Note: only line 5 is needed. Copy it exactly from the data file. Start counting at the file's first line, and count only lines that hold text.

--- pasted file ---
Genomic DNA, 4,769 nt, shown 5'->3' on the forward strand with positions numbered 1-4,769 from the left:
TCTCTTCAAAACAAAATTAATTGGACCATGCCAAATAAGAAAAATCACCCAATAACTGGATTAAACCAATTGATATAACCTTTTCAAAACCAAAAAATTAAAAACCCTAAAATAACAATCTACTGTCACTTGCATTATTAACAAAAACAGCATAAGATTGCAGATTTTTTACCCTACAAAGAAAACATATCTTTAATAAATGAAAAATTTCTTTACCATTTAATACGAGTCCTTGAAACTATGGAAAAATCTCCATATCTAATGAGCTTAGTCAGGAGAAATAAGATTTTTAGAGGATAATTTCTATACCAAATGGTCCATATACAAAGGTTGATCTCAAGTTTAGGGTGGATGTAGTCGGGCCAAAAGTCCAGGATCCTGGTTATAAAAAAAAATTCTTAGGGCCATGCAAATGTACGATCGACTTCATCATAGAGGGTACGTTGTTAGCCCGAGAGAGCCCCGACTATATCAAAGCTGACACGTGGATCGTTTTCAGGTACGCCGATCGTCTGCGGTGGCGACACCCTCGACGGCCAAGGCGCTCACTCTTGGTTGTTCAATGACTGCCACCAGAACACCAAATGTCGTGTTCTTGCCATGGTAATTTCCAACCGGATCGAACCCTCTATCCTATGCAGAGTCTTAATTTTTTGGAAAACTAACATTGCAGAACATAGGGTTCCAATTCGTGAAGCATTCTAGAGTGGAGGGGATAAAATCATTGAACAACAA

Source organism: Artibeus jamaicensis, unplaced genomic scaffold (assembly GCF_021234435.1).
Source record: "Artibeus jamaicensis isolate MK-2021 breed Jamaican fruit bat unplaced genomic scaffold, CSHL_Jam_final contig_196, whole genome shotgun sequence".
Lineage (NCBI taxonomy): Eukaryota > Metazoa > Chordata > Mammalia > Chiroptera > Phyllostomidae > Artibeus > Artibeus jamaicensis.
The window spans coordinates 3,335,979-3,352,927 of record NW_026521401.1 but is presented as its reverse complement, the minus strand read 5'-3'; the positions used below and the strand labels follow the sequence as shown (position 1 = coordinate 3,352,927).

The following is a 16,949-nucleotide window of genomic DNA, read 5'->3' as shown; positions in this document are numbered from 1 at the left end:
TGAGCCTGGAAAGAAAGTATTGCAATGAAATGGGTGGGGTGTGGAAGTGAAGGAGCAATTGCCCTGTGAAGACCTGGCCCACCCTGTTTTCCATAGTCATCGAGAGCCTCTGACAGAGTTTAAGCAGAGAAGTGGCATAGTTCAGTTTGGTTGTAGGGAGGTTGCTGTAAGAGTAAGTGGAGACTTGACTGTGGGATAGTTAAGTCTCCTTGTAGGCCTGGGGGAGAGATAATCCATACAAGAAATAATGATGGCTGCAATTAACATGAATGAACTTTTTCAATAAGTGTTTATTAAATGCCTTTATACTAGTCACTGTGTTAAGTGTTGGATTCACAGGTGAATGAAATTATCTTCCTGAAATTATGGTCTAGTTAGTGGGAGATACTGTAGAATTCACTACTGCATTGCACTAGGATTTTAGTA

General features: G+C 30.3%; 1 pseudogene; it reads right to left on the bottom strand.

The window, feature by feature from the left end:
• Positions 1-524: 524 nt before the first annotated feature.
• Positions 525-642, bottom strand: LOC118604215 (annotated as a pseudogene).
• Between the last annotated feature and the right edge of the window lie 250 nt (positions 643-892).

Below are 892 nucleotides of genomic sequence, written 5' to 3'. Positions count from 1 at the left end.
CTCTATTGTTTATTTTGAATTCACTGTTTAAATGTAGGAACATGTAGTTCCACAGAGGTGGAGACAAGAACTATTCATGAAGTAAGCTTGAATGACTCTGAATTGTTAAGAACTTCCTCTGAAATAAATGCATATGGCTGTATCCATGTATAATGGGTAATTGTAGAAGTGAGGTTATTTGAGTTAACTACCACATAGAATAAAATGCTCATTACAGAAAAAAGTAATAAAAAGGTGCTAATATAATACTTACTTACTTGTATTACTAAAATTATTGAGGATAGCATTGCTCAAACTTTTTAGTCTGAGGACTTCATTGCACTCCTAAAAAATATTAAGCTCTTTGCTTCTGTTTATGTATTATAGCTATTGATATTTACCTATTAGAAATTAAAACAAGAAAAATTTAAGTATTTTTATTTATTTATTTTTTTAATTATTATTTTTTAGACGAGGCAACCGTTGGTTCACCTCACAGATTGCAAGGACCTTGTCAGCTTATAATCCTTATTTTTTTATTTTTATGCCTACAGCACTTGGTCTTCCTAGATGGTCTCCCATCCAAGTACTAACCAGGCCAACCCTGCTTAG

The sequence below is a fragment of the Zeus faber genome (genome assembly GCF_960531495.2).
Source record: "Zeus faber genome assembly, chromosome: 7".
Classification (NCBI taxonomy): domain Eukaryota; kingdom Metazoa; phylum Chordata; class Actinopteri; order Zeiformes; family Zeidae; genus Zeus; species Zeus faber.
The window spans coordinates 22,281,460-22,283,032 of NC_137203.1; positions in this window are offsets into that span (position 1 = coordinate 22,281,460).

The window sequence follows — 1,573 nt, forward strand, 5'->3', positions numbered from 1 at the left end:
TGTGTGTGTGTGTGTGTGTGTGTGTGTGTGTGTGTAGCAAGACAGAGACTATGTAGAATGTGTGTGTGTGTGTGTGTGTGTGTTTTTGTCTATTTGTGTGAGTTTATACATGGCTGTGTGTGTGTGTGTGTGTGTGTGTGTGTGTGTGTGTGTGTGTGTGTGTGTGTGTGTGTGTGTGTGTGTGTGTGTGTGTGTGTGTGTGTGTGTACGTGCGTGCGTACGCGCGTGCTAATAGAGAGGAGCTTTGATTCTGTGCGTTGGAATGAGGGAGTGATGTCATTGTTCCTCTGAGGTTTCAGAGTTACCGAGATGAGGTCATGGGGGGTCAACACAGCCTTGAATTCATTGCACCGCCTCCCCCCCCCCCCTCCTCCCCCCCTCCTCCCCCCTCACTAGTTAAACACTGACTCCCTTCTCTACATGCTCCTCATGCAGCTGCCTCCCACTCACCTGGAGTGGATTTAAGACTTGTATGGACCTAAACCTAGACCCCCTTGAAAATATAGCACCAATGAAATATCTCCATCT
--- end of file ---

Lineage (NCBI taxonomy): Eukaryota > Metazoa > Chordata > Mammalia > Chiroptera > Phyllostomidae > Artibeus > Artibeus jamaicensis.